On June 16, 2023, the FDA released draft guidance regarding potential contamination of tattoo ink. Whitney Donohue, 34, the owner of Forget Me Not Tattoo in Billings, MT, expressed no concern as she sources ink directly from the manufacturer, avoiding stores or online platforms like Amazon and eBay. She emphasized that tattoo artists themselves regulate the quality of the ink they use.
However, dermatologists warn of the real threat posed by contaminated tattoo ink. Dr. Bruce Brod, a clinical professor of dermatology at the University of Pennsylvania Health System, has seen various infections resulting from tattooing, caused by organisms commonly found in moist, liquid environments.
The FDA’s draft guidance aims to reduce the use of pathogen-contaminated tattoo ink, which can lead to persistent and difficult-to-treat infections, according to dermatologists. The guidance highlights that tattooing involves puncturing the epidermis multiple times per second, depositing ink deep into the dermis. Contaminated ink can introduce pathogens and harmful substances into the body through the bloodstream and lymphatic systems.
The release of this guidance coincides with the increasing popularity of body art. A 2019 poll showed that 30% of Americans had at least one tattoo, compared to 21% in 2012. Tattooing is common among people aged 18-34 (40%) and those aged 35-54 (36%). Despite their prevalence, doctors stress the importance of understanding the medical risks associated with tattoos.
Infections linked to tattoo ink contamination often manifest as rashes, blisters, painful nodules, or severe abscesses. One of the common bacteria found in contaminated ink is nontuberculous mycobacteria (NTM), which shares similarities with the bacteria causing tuberculosis and is present in soil and water.
The guidance outlines unsanitary manufacturing conditions that can lead to ink contamination, including packing in facilities difficult to sanitize, leaving ink or components uncovered near air ducts, unsanitary mixing practices, and inadequate staff attire.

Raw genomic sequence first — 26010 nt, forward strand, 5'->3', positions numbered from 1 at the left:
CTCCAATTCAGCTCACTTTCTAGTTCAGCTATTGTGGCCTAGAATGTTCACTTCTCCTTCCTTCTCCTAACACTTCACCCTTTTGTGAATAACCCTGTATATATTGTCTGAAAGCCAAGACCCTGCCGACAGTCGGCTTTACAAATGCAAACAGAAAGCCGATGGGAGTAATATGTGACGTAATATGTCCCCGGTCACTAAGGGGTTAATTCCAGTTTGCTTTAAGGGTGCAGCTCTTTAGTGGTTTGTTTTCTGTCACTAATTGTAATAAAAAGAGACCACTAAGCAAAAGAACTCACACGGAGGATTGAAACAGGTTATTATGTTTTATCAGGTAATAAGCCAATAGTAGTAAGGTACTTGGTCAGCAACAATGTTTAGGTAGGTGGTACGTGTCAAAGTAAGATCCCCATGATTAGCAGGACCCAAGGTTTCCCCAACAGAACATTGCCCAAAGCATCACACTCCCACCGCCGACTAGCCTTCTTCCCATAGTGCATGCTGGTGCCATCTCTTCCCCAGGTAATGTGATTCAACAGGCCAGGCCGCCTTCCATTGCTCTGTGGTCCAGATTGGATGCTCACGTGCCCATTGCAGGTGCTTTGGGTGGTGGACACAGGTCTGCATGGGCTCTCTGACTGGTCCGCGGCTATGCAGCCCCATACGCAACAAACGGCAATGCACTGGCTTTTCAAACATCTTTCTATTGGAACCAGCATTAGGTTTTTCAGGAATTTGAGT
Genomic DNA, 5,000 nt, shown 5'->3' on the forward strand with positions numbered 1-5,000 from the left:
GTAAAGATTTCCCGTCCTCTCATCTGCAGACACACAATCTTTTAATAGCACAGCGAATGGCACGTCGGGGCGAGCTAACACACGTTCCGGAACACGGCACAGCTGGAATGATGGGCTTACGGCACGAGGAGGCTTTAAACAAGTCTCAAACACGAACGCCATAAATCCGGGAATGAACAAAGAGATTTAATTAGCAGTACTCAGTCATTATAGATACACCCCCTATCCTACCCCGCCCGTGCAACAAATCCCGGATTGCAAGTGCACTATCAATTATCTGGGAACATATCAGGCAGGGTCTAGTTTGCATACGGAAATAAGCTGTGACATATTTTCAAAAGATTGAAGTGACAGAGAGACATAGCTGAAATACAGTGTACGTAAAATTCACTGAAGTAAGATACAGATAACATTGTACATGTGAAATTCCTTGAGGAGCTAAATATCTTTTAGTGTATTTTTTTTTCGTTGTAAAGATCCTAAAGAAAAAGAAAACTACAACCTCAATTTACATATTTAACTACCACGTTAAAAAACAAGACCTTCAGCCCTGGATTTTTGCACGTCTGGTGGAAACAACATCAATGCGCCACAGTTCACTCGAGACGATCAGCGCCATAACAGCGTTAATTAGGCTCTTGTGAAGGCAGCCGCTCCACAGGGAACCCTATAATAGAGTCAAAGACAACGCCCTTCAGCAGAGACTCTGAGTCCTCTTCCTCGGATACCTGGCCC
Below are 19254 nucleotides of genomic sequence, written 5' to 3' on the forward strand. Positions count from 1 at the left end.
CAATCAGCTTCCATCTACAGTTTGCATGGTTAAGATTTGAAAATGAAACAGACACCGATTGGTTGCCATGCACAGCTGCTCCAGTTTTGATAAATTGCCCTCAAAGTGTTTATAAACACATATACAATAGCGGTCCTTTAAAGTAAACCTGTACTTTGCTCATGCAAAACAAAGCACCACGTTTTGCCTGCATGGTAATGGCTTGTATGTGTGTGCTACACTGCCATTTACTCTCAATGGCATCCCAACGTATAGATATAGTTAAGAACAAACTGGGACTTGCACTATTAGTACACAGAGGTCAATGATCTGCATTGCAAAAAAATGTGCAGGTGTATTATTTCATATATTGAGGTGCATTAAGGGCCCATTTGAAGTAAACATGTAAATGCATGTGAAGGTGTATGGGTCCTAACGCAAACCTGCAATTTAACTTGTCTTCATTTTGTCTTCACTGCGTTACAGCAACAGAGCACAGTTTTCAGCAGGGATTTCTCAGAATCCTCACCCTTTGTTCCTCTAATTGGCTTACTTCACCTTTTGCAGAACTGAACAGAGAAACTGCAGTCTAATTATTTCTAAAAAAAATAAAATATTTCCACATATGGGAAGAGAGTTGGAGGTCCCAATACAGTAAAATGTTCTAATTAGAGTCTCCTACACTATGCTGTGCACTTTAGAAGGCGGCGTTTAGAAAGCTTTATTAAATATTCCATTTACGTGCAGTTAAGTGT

Between 2003 and 2023, the FDA recorded 18 recalls of tattoo inks contaminated with various microorganisms. In May 2019, the FDA issued a safety alert advising consumers, tattoo artists, and retailers to avoid using or selling specific tattoo inks contaminated with microorganisms.
Reputable ink manufacturers employ gamma radiation, a process that uses high-frequency electromagnetic radiation to eliminate microorganisms in the ink and packaging. Tattoo artists are familiar with these trustworthy manufacturers, according to Donohue, who has not encountered infections in her nine years in the industry but has seen allergic reactions in customers with sensitive skin.
Dr. Teo Soleymani, an assistant clinical professor of dermatology, highlights the lack of regulatory oversight due to tattoo ink being considered a cosmetic product. Sterility and ingredient quality vary as a result. Inadvertent contamination during the application process or ink manufacturing is not uncommon.
While hepatitis and HIV transmission from unclean needles were major concerns in the past, their rates have significantly declined. The increase in infections is attributed to rare bacteria present in stagnant water, injected into parts of the body that evade the immune system. These areas have fewer associated blood vessels but are not located below the layer of skin shed every 28 days.
In some cases, antibiotics alone are insufficient, necessitating surgical tattoo removal. Soleymani warns that although tattoos can be aesthetically pleasing, they can also harbor unwanted visitors, causing months of misery and leaving behind surgical scars.
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